Sound like ColtraneI remember when I was with Art Blakey's band, listening to Coltrane and playing by ear. Blakey came up behind me and he tapped me on the shoulder because I had my headphones on and he said, "What are you doing?" So I said, "I'm trying to learn to play like Coltrane." And he laughed. He said, "That's not how you learn to play like Coltrane," which I didn't understand. So I sarcastically said, "Oh, so if I wanna play like Coltrane, I shouldn't listen to Coltrane." And then he said, "Well, when Coltrane was 15, what do you think he was listening to? Tapes of himself in the future?" I brooded about it for a while. And then I said, "Wow. Yeah." Then I asked, "Who does Coltrane sound like?" "Call Benny Golson, he knows a lot about it. Call Benny!"
And Benny was kind enough to say, "John Coltrane's first big influence, believe it or not, was Johnny Hodges. And he was playing exactly like Johnny until he heard Charlie Parker. And then we didn't see him for three weeks and when he came back he was playing like Charlie Parker".
Coltrane is an amalgamSo Coltrane was clearly listening to a lot of musicians. I know from talking to McCoy Tyner that he used to listen to Sydney Bechet for his soprano playing. That's one of the reasons why Coltrane has this sound, which is not my favorite sound, as it is for a lot of people. I like the fuller sound, I prefer the sound of Sonny Rollins, but... a lot of the way Coltrane plays influences the way he has shaped his music and everything else. We have A Love Supreme because he wrote it. That's the sound that he wanted. So I love it. I spent 10 years learning to sound like him to play with that kind of intensity, without that edge to the sound that I've never been a fan of.
But John Coltrane is an amalgam of all these other musicians, including Earl Bostic, because he realized that all the guys who play jazz have R&B in their playing, and he doesn't. He's just a little bit like that. So he left jazz to join Earl Bostic's band to get this R&B thing. And there's this wonderful recording of him in 1954, playing at a dance with Johnny Hodges' band, and he plays a jump blues. It's definitely John Coltrane playing that blues in A flat with a backbeat. And he's playing all that bass-rock music that the tenor sax played during that period. The understanding of the sound vocabulary allowed Coltrane to play the way he did and to have a certain kind of emotional impact. But when you have people who at a young age gravitate around a musician and don't listen to the musicians who influenced the conception of that musician, there's a gap. The notes are right, but everything else is not. The sound is not good.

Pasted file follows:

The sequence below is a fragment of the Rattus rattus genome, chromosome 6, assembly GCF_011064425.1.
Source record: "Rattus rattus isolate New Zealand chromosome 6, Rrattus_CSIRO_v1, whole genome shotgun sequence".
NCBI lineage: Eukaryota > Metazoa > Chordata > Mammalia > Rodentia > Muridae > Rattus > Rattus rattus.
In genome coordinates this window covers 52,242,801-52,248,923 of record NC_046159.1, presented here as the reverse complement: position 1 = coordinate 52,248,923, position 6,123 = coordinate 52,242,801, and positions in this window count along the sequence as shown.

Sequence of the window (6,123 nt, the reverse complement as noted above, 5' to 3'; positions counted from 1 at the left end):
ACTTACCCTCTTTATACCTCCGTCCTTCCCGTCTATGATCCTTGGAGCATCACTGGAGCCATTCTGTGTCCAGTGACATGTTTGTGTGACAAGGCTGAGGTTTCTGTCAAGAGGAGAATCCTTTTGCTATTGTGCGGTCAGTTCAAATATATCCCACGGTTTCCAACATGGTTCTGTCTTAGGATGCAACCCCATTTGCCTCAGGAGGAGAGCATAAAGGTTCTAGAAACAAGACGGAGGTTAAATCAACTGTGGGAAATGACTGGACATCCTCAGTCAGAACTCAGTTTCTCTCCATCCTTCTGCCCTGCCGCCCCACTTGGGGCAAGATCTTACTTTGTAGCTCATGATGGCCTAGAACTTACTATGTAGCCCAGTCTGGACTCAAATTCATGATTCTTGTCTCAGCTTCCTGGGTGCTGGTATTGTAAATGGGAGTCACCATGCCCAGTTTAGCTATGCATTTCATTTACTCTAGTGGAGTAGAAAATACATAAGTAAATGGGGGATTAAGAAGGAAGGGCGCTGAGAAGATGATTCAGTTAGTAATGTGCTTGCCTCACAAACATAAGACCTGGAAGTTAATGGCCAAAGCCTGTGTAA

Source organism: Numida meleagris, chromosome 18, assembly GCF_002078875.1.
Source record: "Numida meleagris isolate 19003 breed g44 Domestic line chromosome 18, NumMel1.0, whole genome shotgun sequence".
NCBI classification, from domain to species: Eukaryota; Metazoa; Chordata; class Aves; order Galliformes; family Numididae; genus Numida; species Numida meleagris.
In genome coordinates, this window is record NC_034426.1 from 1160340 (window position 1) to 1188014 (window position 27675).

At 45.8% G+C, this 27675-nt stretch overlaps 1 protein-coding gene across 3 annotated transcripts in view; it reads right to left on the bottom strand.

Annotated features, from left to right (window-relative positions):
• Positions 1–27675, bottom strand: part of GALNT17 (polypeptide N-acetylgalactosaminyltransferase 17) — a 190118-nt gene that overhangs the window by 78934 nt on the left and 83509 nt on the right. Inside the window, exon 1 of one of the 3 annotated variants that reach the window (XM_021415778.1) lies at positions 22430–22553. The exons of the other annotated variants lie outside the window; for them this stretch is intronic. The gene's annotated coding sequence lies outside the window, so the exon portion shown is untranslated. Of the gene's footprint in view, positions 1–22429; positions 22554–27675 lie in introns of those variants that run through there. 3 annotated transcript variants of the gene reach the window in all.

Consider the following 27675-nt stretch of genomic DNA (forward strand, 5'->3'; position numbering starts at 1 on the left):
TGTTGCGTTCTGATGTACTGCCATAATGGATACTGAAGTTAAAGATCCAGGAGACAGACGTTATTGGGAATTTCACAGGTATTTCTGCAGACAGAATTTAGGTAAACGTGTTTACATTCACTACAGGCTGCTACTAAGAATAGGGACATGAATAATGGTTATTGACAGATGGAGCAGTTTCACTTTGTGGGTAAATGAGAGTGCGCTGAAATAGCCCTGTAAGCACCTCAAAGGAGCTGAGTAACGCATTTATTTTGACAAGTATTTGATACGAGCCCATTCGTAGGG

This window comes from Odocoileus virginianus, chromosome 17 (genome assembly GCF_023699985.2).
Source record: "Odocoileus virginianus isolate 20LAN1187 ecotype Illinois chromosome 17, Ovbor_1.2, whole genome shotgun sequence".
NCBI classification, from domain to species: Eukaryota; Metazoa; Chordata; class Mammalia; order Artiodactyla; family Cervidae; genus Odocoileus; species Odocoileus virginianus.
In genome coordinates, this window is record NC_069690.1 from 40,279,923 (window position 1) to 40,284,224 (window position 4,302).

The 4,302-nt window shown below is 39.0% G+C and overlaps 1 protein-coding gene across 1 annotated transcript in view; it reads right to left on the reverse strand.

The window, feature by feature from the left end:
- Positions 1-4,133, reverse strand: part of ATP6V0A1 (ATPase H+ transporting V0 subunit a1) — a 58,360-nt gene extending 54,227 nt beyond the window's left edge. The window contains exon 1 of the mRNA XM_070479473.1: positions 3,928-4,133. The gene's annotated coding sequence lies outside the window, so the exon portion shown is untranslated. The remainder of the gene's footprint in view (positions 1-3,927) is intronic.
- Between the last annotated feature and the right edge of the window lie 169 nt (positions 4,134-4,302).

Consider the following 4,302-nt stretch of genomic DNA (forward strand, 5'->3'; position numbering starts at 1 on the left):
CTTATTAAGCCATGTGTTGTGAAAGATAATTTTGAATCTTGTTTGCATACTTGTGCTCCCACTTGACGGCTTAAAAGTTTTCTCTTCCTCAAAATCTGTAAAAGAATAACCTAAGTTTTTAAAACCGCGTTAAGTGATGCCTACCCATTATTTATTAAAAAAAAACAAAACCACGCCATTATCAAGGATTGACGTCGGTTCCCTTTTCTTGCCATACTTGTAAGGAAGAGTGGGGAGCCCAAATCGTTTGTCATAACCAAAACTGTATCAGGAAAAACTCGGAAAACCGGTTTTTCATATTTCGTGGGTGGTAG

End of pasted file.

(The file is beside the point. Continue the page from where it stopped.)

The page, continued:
My band is imitated. My band is imitating Coltrane's band and this Miles Davis band with Herbie Hancock, Ron Carter, Wayne Shorter, especially the way we interact with the solos. But I like Coltrane's band for the intensity of his playing. So we have these two models that we constantly refer to in terms of sound. But that brilliant John sound is not my thing. I went in a different direction. I don't know why so many people like him so much. But listening is part of the culture, and if you want to listen differently, you have to change your cultural experience. And I think most people are afraid to do that or don't want to do it.
Develop your own sound
The way I develop my sound is by listening to records. I remember when I first moved to New York, we all bought mouthpieces and we all said, "This mouthpiece makes this sound, this mouthpiece can make you sound like Coltrane, this mouthpiece can make you sound like Sonny Rollins..." So we'd buy the mouthpiece, and for about a week or so, it worked. And then within two weeks, we were back to our own sound.
I was talking to a neurologist who said that no matter what ideas you have in your head, the only way to change the idea is to actually change it. The sound I have is the sound that's in my head. So the question is, can we change the sound that's in our head? And if the answer is yes, then how do we do it?
So I've been talking to older jazz musicians about it. I talked to Art Blakey, I talked to Benny about it, and they said, "Start by listening to records. Really start listening to records first". Benny's the person to talk to about it. He doesn't generalize, he's very specific. He said, "It's not about learning the notes. It's not about playing the notes that they play. It's about sounding like those people you're trying to imitate." And when he said that, it just clicked for me.
So I started listening specifically to Coleman Hawkins, Sonny Rollins and Wayne Shorter. I wanted my sound to be a rich sound like Dexter Gordon's, but with musical ideas and an ideology of playing with patience, playing with space, not constantly filling the place with notes. That's one of the things Wayne is really good at. And it took me many years for the sound to develop fully, probably 15 or 20 years. At the very beginning I could just imitate Sonny Rollins or I could imitate Wayne Shorter or I could imitate Coleman Hawkins. But very gradually it started to become part of a more general sound. So when I play all these things and all these musicians, Warne Marsh, with Charlie Parker and Ornette Coleman and Sidney Bechet and all these solos that I learned from a lot of people, they're all there and they helped me create what is my sound. And I'm very happy to have learned that way, because it's a very interesting thing.